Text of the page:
Inventor and entrepreneur Saif Siddiqui is the brains and founder of The ISHU - a new fashion brand, whose first product is a scarf that allows the wearer to disrupt flash photography. It's also about to appear on the shelves of Harrods.
Innovation is too often used to mean 'new'. So many of the latest products are now called innovative, when actually, they are incremental upgrades. Innovation can, I admit, operate incrementally, but innovation in its true sense comes when an invention is transformed through design and radical user insights into a fully fledged new product or service.
Sounds obvious, but the Digital Out of Home (DOOH) advertising medium is no longer just about digital "posters". Whilst moving image has had a profound effect on outdoor media in terms of visibility and impact, digitisation has also brought with it a new agility, transforming a traditional paper and paste offering into a connected, reactive, live and interactive platform - this is where it gets interesting.
We've all heard the story about the tortoise and the hare. How against the odds the tortoise beats the hare in a race. You have to hand it to the tor...
Increasingly it seems there's nothing we can't do on our mobile phones - now we're even paying for goods with them - and just when all options look exhausted, release date rumours for the new iPhone 7 come creeping out of the woodwork.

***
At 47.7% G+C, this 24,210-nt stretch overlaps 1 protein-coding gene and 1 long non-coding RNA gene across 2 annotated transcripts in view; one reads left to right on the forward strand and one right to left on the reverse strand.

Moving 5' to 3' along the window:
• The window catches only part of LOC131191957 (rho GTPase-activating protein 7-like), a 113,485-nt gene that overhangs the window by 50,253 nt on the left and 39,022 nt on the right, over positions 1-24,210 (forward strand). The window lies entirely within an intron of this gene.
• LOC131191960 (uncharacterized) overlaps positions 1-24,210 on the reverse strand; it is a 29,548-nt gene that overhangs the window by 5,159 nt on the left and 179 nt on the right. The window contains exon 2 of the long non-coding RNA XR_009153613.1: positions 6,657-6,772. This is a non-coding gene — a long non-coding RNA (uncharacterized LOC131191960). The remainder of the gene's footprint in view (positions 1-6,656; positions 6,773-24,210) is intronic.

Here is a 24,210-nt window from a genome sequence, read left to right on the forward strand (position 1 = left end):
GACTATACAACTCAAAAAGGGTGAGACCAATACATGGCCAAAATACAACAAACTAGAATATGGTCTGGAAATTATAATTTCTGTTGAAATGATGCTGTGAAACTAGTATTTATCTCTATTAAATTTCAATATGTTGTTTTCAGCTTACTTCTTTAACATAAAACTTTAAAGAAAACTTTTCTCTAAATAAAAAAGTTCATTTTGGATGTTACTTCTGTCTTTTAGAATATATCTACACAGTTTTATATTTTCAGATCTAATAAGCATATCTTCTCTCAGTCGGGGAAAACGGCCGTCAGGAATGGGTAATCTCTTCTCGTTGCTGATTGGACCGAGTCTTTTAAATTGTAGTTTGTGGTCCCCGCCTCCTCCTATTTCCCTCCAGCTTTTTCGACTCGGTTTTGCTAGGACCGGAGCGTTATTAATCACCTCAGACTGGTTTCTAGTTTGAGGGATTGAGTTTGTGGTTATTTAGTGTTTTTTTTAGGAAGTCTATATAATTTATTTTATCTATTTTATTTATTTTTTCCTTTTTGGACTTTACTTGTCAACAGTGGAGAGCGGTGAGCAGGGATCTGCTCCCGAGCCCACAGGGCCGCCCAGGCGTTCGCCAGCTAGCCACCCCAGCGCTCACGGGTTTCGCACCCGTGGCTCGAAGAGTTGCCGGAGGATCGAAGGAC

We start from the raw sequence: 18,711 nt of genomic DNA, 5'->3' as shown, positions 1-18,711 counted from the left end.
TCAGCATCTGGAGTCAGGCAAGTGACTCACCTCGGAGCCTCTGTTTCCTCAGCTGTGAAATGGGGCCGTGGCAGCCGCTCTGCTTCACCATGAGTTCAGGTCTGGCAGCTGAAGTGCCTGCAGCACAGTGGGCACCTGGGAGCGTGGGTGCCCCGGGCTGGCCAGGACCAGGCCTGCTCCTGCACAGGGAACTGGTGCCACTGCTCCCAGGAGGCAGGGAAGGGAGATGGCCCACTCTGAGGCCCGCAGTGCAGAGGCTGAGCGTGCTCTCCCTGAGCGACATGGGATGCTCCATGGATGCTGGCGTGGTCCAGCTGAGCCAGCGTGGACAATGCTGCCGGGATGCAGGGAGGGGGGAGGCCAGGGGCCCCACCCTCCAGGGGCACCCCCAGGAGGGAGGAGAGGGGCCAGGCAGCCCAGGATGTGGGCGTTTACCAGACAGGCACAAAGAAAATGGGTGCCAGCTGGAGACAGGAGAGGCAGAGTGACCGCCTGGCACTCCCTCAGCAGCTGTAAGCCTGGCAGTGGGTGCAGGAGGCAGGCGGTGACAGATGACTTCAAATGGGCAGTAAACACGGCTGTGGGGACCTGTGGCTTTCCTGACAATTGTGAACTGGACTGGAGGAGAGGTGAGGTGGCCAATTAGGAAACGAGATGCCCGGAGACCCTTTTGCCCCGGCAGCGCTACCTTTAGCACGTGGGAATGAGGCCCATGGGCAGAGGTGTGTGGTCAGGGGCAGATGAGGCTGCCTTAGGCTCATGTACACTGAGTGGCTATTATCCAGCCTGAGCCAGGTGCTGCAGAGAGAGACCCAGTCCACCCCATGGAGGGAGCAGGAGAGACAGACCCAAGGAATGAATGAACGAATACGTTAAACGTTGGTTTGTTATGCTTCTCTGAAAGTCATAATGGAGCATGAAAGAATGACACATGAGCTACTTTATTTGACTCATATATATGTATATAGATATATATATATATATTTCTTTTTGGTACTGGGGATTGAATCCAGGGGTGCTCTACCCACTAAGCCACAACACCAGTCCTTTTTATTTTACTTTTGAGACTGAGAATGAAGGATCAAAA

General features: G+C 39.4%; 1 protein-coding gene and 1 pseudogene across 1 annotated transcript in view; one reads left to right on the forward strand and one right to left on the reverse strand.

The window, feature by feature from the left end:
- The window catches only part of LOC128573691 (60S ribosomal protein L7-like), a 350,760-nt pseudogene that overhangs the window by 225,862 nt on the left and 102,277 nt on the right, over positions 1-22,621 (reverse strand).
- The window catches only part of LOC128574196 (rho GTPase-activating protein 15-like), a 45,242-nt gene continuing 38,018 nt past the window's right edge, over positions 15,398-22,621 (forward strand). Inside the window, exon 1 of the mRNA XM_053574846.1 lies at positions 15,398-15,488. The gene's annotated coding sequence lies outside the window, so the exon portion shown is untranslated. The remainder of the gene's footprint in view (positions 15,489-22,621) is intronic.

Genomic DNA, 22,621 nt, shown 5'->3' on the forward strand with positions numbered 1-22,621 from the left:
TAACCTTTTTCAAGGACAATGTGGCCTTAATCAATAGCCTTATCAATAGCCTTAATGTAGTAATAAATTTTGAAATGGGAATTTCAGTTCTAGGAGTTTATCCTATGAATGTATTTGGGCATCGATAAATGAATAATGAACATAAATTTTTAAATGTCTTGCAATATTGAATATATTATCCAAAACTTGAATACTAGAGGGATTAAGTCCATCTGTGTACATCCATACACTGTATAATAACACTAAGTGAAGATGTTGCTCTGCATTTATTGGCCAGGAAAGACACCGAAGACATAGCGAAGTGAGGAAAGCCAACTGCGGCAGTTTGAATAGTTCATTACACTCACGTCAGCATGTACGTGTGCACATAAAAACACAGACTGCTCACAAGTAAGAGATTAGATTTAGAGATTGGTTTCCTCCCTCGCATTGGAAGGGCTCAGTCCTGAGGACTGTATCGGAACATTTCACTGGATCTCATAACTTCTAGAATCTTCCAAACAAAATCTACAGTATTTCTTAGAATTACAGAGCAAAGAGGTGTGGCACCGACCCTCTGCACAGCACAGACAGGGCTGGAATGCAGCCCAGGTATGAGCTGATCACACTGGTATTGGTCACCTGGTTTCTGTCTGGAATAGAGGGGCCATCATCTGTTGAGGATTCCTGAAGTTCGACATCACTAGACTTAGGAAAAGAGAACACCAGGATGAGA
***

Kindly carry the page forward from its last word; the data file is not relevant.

But the creative sector MUST take more responsibility ITSELF for investing in the small, innovative businesses that make the UK's global offer so compelling. One of the ways it can do this is if big businesses, like the Apples of this world, can have a meaningful engagement with the small businesses that are the R&D labs of future services and products.
The latest version of the iPhone - the 7 - is due out this year. However, the excitement that greeted the launch of a new Windows operating system is now lost in the mists of history; that's the nature of technology these days.
If any of you are following me on social media, you will have no doubt seen that I have been doing a LOT of traveling with my business recently. I tho...
There was broad consensus that the climate targets agreed in Paris were a historic success and a huge step forward in the move to cut emissions and limit global warming. But after the euphoria comes the inevitable questions: how will this actually be delivered? Who is responsible? How much will it cost? And, for the private sector, can we continue to grow?
At the end of WW II, John Maynard Keynes famously suggested that the best way to get the UK economy going would be to ask the Americans to bomb factories in the UK "at an hour when the Directors were sitting there and no-one else" because "how else are we to regain the exuberant inexperience which is necessary, it seems, for success".